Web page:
Editorial | Published:

Prostate cancer: a tale of two sides

    Nature Reviews Urologyvolume 16page141 (2019) | Download Citation

    Understanding the disparities between a surgeon and patient experience is valuable for both. And what patient is better placed to describe their prostate cancer journey than Stephen Fry?

    One of the most valuable skills of the clinician is one that cannot easily be learned — empathy. However, understanding the patient experience can be difficult. As urologists considering the prostate cancer ‘journey’, our first thoughts will most likely go towards the pragmatics of the situation: PSA testing, biopsy, treatment decisions and so forth; whereas the patient’s experience of these same steps is likely to be considerably different. The experience of every patient is unique and rarely discussed in the scientific literature in their own words. Comparison of the patient’s and the clinician’s view of the same shared experience is almost unheard of, but such understanding could be extremely valuable to both parties.

    Thus, Nature Reviews Urology is extremely proud to present a Viewpoint article that does just that, written by writer, broadcaster and actor Stephen Fry and the surgeon who treated him, Ben Challacombe1.

    In February 2018, Stephen announced, via a video shared on his Twitter account, that he had been treated for prostate cancer2. Since then, the ‘Stephen Fry effect’3 has reportedly led to increased numbers of men seeking medical advice regarding prostate health and an additional £10 million investment into prostate cancer services in the UK to help manage this increased demand1. With an estimated 164,690 new prostate cancer cases diagnosed in the USA in 2018, and 29,430 prostate cancer-associated deaths4, millions of men worldwide have experienced, or will experience, this life-changing diagnosis.

    Few patients are in a better position to describe their prostate cancer experience than Stephen. As a prolific writer and speaker, he is accomplished in communicating with people and used to life in the public eye. However, even taking this into consideration, he has offered an exceptional insight into his life, including sharing his imaging studies and pathology slides, and has described his experiences with honesty and humour. Alongside Stephen’s account, Ben presents his own recollections, offering a rarely described glimpse of the surgeon’s insight, as well as his own thoughts and feelings about managing such a high-profile patient. Their article reminds us as clinicians that every patient has their own story to tell, regardless of their background or our preconceptions; as patients, it reminds us that our doctors are only human.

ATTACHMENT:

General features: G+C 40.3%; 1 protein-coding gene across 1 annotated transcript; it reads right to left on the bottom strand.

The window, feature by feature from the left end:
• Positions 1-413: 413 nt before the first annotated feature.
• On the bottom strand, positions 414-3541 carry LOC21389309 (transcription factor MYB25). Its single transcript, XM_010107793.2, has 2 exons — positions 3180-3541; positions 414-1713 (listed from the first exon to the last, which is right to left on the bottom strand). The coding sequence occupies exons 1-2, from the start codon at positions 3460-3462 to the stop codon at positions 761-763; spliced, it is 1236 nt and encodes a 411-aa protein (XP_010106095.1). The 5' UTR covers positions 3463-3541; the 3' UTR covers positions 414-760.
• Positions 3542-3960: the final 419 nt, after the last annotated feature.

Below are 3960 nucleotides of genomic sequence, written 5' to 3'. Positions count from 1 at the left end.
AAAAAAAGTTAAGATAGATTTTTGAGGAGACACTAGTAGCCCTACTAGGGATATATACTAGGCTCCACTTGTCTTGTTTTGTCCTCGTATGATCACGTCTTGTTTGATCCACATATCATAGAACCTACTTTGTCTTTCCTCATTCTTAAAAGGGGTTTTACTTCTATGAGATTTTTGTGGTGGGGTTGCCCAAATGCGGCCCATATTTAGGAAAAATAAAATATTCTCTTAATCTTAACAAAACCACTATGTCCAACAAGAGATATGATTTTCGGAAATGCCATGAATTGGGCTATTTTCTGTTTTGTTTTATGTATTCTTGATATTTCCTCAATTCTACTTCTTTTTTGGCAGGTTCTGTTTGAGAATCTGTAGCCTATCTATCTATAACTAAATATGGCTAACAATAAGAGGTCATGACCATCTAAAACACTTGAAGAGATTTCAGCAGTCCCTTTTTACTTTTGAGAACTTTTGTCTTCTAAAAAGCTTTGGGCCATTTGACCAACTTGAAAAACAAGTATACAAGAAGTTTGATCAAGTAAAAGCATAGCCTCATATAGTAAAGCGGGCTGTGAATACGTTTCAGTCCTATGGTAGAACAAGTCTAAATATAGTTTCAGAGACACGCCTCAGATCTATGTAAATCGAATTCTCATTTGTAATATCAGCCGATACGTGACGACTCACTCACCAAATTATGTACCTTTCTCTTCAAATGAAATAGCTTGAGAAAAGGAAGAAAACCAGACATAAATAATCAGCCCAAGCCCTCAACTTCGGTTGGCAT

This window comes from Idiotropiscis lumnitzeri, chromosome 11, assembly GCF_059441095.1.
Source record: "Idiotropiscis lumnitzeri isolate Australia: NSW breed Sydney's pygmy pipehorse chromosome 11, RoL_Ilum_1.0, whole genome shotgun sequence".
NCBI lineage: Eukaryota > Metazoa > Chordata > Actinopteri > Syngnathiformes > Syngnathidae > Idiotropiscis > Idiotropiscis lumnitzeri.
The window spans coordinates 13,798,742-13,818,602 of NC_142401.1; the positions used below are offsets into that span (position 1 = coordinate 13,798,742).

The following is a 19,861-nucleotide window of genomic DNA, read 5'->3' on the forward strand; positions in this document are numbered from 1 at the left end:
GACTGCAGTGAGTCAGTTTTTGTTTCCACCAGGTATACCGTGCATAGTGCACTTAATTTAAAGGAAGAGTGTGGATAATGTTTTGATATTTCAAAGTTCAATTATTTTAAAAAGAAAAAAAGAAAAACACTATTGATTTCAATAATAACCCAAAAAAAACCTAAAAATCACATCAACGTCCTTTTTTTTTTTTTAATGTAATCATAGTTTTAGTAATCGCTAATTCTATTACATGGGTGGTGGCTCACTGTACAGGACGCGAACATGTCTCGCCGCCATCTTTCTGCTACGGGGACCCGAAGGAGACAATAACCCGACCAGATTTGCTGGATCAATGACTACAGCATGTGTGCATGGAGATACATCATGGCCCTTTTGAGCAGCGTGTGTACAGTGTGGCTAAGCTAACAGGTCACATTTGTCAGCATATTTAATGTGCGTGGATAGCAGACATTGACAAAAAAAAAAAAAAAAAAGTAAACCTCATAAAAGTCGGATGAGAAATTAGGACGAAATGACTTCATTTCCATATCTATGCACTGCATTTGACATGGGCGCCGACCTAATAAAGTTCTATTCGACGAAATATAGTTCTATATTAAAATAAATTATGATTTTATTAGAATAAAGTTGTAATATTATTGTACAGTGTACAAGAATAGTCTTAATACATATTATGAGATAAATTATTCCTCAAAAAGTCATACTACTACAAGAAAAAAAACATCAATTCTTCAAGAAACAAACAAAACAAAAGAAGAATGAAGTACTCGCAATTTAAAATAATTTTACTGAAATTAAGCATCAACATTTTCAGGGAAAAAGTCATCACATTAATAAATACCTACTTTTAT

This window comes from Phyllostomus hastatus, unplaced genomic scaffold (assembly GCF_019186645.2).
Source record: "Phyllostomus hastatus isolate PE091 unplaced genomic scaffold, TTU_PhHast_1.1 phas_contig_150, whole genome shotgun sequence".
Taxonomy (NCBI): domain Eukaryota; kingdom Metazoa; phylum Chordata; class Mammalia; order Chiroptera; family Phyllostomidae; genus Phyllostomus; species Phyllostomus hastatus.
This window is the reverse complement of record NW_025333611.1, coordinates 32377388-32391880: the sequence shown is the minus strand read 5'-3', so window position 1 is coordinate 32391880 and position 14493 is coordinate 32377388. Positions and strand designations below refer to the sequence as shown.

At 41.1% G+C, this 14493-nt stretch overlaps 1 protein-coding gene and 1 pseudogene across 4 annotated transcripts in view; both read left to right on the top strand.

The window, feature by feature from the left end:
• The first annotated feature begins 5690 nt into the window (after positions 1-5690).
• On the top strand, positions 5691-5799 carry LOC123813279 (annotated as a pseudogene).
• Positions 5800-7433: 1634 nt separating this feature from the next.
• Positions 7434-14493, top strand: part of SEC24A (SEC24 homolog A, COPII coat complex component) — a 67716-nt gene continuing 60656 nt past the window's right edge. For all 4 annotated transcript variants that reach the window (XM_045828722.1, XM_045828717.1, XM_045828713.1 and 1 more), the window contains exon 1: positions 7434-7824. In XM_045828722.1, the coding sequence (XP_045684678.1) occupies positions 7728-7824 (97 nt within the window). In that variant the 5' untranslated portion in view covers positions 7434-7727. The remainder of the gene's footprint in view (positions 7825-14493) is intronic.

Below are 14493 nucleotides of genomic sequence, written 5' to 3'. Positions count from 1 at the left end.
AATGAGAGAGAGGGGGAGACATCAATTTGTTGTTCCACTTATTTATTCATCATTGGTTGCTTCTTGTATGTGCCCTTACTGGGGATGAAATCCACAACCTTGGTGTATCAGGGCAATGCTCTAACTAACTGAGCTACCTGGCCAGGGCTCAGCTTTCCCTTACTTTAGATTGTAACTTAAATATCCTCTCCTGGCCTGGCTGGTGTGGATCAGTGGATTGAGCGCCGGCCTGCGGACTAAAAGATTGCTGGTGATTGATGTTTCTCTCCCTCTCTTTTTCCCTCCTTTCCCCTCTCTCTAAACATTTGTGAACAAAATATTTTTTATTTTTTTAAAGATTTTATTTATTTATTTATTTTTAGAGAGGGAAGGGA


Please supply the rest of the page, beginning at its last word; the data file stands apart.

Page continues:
“every patient has their own story to tell, regardless of their background or our preconceptions”

    Prostate cancer care has undergone a revolution in recent years, with a move away from surgical and medical therapy and towards the use of active surveillance protocols to reduce the burden of treatment on health-care services and to improve the patient experience of a disease that, in many cases, does not require therapy5. Alongside this move towards improved quality of life for patients, prostate cancer clinical trials have become increasingly aware of the importance of quality-of-life outcomes and the need for patient-reported outcome measures (PROMs), reflecting a deeper understanding of the importance of patients’ accounts6. However, changes in recommendations for prostate cancer screening protocols, particularly in the USA, are leading to an increase in the number of men diagnosed with clinically significant cancer, possibly resulting in many more men requiring surgery and having to make the difficult decisions faced by Stephen regarding treatment options7.

    We hope that this Viewpoint will fill an important gap in the literature and that it can be useful for clinicians and their patients. As part of a drive towards shared decision-making, understanding our patients concerns and feelings is essential for the urologist and has considerable value for managing patients’ expectations. Likewise, a resource for men in a similar position to Stephen has the potential to help them understand their own feelings, reflect on their own experiences and feel that they are not alone. As such, we have taken the step of making the article free to access in perpetuity.

    In the future, the protocols, tools and treatment modalities associated with prostate cancer care are sure to change. However, human emotions are subject to far less speedy evolution, making this ground-breaking article a valuable resource for surgeons and their patients for — we hope — years to come.

    References

    1. 1.

      Fry, S. & Challacombe, B. Both sides of the scalpel: the patient and the surgeon view. Nat. Rev. Urol. https://doi.org/s41585-019-0153-y (2019).

    2. 2.

      Stephen Fry. Something rather mischievous. Stephen Fry http://www.stephenfry.com/2018/02/mischievous/ (2018).

    3. 3.

      BBC. ‘Fry and Turnbull effect’ on prostate cancer. BBC https://www.bbc.co.uk/news/health-45795337 (2018).

    4. 4.

      Seigel, R. L. Cancer statistics, 2018. CA Cancer J. Clin. 68, 7–30 (2018).

    5. 5.

      Tosoian, J. J. et al. Active surveillance for prostate cancer: current evidence and contemporary state of practice. Nat. Rev. Urol. 13, 205–215 (2016).

    6. 6.

      Unger, J. M. et al. Key design and analysis principles for quality of life and patient-reported outcomes in clinical trials. Urol. Oncol. https://doi.org/10.1016/j.urolonc.2018.02.012 (2018).

    7. 7.

      Fleshner, K. et al. The effect of the USPSTF PSA screening recommendation on prostate cancer incidence patterns in the USA. Nat. Rev. Urol. 14, 26–37 (2017).

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    DOI

    https://doi.org/10.1038/s41585-019-0152-z

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